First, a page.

- And you sit down with your coach to put together a smarter warm-up plan that you both know will get you in the mood for high-performance swimming.
This is a hypothetical you and I are talking about, but even I am feeling that double-shot of motivation and confidence!
This quick little evaluation does what those judgements could never even fathom doing. It provided you with clear and tangible ways to improve, a specific plan to chase after them, and as a bonus, you get to use the rage-fuel and disappointment from that lousy swim to aggressively get after them.
Suddenly, just maybe having a weak-sauce swim practice or a misstep in competition doesn’t seem like the end of the world. Your confidence and motivation aren’t going to get jack-hammered to smithereens because you know that a disappointing swim is just another opportunity to unlock the next level of your performance.
Maybe you don’t suck, after all.
Evaluations give you somewhere to go with your swimming, while judgements keep you stuck in place.
The momentum you can build over the course of a season from correcting course and building on your mistakes is hard to overstate.
You will never want for motivation and purpose, because there will always be things you can improve upon.
Regular evaluations after bad swims—and good ones, no such thing as a perfect swim, after all—gives you a path forward without limit. A path that is in your control (which gives you ownership of your swimming and boosts confidence).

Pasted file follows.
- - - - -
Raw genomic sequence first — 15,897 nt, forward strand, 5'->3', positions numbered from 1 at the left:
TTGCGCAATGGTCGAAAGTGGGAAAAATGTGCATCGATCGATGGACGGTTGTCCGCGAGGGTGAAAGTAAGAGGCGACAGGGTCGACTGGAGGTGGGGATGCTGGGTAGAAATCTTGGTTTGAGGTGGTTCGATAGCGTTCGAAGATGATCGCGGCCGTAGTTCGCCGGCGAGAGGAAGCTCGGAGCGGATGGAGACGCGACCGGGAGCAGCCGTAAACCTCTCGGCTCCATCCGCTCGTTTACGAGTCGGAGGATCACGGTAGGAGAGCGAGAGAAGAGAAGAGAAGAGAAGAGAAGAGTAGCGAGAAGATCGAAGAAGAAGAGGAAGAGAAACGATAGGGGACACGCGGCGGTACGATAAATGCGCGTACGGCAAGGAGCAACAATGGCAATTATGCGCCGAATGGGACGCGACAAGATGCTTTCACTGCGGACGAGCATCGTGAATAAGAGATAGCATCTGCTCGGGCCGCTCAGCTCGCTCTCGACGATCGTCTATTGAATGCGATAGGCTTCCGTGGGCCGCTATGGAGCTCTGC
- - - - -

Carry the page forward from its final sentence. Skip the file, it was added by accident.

Those pesky judgements are always vague, overly harsh, and paint you into a corner where you can only feel more unmotivated.
I suck. I’m not as fast as my teammates. I’ll never be good enough.
This stuff gives you literally nothing to be a better swimmer.
Nothing to focus on tomorrow at the pool.
Nothing to use as fuel.
Better to focus on doing a quick evaluation of your swim and sending your focus and energy in that direction.
To be clear, I’m not saying that the emotion of competition and training will evaporate when you start evaluating yourself this way. Far from it. Emotion is always the first on the scene when you are in the water, and this will never change.
Once you have had some time to decompress from a frustrating practice or bad swim, and the emotion of the moment dissipates, take a step back from your performance and evaluate it.
Seek your coach’s feedback to get clarity on what you can do to improve.
Take a couple lessons from the swim, add them to your process, and move forward and upward with your swimming.
ABOUT OLIVIER POIRIER-LEROY
Olivier Poirier-Leroy is a former national level swimmer. He’s the publisher of YourSwimBook, a ten-month log book for competitive swimmers.
He’s also the author of the recently published mental training workbook for competitive swimmers, Conquer the Pool: The Swimmer’s Ultimate Guide to a High Performance Mindset.
It combines sport psychology research, worksheets, and anecdotes and examples of Olympians past and present to give swimmers everything they need to conquer the mental side of the sport. Including building a bullet-proof process.
Ready to take your mindset to the next level?
Click here to learn more about Conquer the Pool.
COACHES: Yuppers–we do team orders of “Conquer the Pool” which include a team discount as well as complimentary branding (your club logo on the cover of the book) at no additional charge.
Want more details? Click here for a free estimate on a team order of CTP.